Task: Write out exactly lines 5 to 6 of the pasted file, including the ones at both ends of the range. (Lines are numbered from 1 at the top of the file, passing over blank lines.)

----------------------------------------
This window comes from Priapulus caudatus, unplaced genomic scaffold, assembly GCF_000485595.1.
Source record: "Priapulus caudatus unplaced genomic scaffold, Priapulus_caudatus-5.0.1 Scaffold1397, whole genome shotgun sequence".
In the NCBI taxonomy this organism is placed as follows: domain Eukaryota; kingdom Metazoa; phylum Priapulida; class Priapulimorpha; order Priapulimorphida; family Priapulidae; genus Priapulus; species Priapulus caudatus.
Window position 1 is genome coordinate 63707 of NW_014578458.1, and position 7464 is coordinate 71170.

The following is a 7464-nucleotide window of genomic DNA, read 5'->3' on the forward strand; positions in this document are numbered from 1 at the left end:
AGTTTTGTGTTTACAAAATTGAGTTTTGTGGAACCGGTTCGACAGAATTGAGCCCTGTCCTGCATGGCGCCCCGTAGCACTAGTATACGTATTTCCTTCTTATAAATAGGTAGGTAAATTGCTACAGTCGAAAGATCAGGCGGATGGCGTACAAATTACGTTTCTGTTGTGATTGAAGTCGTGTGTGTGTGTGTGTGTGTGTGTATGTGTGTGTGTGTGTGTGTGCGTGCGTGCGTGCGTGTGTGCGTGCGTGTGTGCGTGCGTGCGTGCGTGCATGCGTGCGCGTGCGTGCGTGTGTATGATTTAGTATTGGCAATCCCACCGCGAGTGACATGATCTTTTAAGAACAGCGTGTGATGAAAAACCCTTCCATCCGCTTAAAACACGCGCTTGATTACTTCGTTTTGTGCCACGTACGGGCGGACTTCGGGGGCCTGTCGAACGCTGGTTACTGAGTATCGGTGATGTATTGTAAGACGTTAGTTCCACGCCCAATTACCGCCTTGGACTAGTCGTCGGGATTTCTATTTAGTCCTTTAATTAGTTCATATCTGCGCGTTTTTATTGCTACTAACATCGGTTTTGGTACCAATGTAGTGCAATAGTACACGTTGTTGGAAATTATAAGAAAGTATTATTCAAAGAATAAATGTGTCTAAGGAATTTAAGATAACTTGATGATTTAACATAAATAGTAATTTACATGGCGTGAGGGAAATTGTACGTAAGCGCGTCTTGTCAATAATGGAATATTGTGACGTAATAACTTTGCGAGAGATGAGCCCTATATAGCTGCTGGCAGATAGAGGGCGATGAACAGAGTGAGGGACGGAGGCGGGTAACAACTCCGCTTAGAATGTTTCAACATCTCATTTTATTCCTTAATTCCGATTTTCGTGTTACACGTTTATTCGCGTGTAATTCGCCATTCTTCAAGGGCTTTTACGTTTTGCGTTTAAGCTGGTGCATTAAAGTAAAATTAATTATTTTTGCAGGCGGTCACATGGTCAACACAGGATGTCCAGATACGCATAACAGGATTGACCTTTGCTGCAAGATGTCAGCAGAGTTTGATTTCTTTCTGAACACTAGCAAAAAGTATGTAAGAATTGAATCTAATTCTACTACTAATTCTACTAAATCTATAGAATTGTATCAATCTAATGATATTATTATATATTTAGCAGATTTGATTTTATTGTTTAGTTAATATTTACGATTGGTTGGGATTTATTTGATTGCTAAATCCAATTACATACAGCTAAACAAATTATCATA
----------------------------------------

The following is a 7464-nucleotide window of genomic DNA, read 5'->3' on the forward strand; positions in this document are numbered from 1 at the left end:
AGTTTTGTGTTTACAAAATTGAGTTTTGTGGAACCGGTTCGACAGAATTGAGCCCTGTCCTGCATGGCGCCCCGTAGCACTAGTATACGTATTTCCTTCTTATAAATAGGTAGGTAAATTGCTACAGTCGAAAGATCAGGCGGATGGCGTACAAATTACGTTTCTGTTGTGATTGAAGTCGTGTGTGTGTGTGTGTGTGTGTGTATGTGTGTGTGTGTGTGTGTGCGTGCGTGCGTGCGTGTGTGCGTGCGTGTGTGCGTGCGTGCGTGCGTGCATGCGTGCGCGTGCGTGCGTGTGTATGATTTAGTATTGGCAATCCCACCGCGAGTGACATGATCTTTTAAGAACAGCGTGTGATGAAAAACCCTTCCATCCGCTTAAAACACGCGCTTGATTACTTCGTTTTGTGCCACGTACGGGCGGACTTCGGGGGCCTGTCGAACGCTGGTTACTGAGTATCGGTGATGTATTGTAAGACGTTAGTTCCACGCCCAATTACCGCCTTGGACTAGTCGTCGGGATTTCTATTTAGTCCTTTAATTAGTTCATATCTGCGCGTTTTTATTGCTACTAACATCGGTTTTGGTACCAATGTAGTGCAATAGTACACGTTGTTGGAAATTATAAGAAAGTATTATTCAAAGAATAAATGTGTCTAAGGAATTTAAGATAACTTGATGATTTAACATAAATAGTAATTTACATGGCGTGAGGGAAATTGTACGTAAGCGCGTCTTGTCAATAATGGAATATTGTGACGTAATAACTTTGCGAGAGATGAGCCCTATATAGCTGCTGGCAGATAGAGGGCGATGAACAGAGTGAGGGACGGAGGCGGGTAACAACTCCGCTTAGAATGTTTCAACATCTCATTTTATTCCTTAATTCCGATTTTCGTGTTACACGTTTATTCGCGTGTAATTCGCCATTCTTCAAGGGCTTTTACGTTTTGCGTTTAAGCTGGTGCATTAAAGTAAAATTAATTATTTTTGCAGGCGGTCACATGGTCAACACAGGATGTCCAGATACGCATAACAGGATTGACCTTTGCTGCAAGATGTCAGCAGAGTTTGATTTCTTTCTGAACACTAGCAAAAAGTATGTAAGAATTGAATCTAATTCTACTACTAATTCTACTAAATCTATAGAATTGTATCAATCTAATGATATTATTATATATTTAGCAGATTTGATTTTATTGTTTAGTTAATATTTACGATTGGTTGGGATTTATTTGATTGCTAAATCCAATTACATACAGCTAAACAAATTATCATA